It is, however, not enough to drop a bomb into the story; you must also provide a resolution. If you think of serial fiction like your favorite TV crime drama, it’s easy to understand how you’d never end the episode without solving the crime. Writing for the serial audience is the same; delivering on reader expectations includes answering the questions after the cliffhanger as promised and providing closure. 

Getting Started with Serial Structure

While plotting may or may not be your favorite practice as an author, there seems to be a solid argument why some form of outline or plot gardening would be necessary for the serial format. Working with multiple storylines stretched over the course of a multi-episode season or over interconnected series takes a game plan.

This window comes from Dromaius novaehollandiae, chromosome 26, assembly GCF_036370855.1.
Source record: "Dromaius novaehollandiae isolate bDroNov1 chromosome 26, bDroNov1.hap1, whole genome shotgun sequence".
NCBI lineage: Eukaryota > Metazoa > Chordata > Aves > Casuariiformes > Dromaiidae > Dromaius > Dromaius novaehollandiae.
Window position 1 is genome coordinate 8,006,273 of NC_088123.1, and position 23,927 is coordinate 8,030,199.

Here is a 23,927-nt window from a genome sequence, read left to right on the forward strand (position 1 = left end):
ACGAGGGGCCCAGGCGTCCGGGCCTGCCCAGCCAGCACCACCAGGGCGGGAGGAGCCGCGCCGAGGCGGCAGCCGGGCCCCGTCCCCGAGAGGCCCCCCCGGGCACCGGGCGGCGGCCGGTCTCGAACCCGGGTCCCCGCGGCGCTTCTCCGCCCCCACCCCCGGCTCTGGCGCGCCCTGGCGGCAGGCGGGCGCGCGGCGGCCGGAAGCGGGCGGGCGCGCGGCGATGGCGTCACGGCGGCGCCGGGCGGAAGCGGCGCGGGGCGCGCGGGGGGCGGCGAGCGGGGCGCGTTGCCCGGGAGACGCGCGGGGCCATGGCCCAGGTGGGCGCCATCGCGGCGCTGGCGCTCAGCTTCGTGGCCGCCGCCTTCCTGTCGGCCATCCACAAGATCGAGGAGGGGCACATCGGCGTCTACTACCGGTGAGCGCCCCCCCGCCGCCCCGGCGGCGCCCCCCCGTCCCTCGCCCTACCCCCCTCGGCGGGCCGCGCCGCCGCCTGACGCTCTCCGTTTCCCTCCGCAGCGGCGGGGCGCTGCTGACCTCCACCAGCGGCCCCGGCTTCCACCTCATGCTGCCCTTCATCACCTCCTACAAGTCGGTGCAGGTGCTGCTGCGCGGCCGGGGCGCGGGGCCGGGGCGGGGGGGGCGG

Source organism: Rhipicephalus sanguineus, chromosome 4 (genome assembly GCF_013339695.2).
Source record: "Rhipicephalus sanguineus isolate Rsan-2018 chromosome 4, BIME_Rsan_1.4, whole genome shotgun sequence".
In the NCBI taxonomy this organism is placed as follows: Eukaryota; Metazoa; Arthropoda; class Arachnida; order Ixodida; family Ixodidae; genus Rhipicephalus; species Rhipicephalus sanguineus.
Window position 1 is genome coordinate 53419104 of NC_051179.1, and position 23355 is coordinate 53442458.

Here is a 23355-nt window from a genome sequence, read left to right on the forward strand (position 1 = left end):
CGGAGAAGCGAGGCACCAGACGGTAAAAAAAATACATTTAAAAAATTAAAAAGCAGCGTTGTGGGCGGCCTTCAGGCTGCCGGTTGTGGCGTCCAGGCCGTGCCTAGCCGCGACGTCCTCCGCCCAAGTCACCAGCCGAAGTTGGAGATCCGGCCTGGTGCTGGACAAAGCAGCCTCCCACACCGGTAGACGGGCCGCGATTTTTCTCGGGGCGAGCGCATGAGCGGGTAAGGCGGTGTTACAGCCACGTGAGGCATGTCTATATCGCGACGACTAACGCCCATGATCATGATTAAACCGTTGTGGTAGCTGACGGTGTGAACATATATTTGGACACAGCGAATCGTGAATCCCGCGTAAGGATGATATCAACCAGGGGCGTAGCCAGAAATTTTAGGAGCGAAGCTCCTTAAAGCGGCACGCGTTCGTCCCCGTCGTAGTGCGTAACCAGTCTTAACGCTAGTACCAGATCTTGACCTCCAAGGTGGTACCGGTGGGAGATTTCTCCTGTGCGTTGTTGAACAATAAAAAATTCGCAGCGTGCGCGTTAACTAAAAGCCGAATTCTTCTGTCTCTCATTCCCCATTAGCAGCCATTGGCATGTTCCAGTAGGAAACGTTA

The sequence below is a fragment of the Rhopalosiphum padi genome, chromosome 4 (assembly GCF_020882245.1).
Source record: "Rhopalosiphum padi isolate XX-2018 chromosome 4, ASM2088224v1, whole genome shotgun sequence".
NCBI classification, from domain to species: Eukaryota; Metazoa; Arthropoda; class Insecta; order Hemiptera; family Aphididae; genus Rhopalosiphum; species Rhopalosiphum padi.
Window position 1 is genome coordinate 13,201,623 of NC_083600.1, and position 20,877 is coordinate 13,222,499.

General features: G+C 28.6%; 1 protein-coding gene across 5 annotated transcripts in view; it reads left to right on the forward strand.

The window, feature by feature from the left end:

Alana Albertson echoes that sentiment. “I am a recovered pantser. It took years. You don’t want to plot your shirt off, but before I wrote the first word, I knew exactly what was going to happen at the end of the series, from day one. I plot by cliffs.” 

When considering how to outline your serial, give yourself options, both with the plotting method, which you can read more about in our May 2021 issue, and with the story itself. If serialization is an experiment for you, having a few episodes with a natural resolution but with expandable borders, might be the key. Tossing in some of those mentioned breadcrumbs regarding side characters, quests, or connected worlds can assist with sustainability in the future. 

Based on the concept of plotting for longevity, let’s review what that might actually look like. Going back to the crime drama example above, a good visual representation might be one of the most-watched shows in the US, Law & Order. The original series aired for twenty seasons with an average of twenty-two episodes per season. The original series also spawned six additional television series under the same franchise.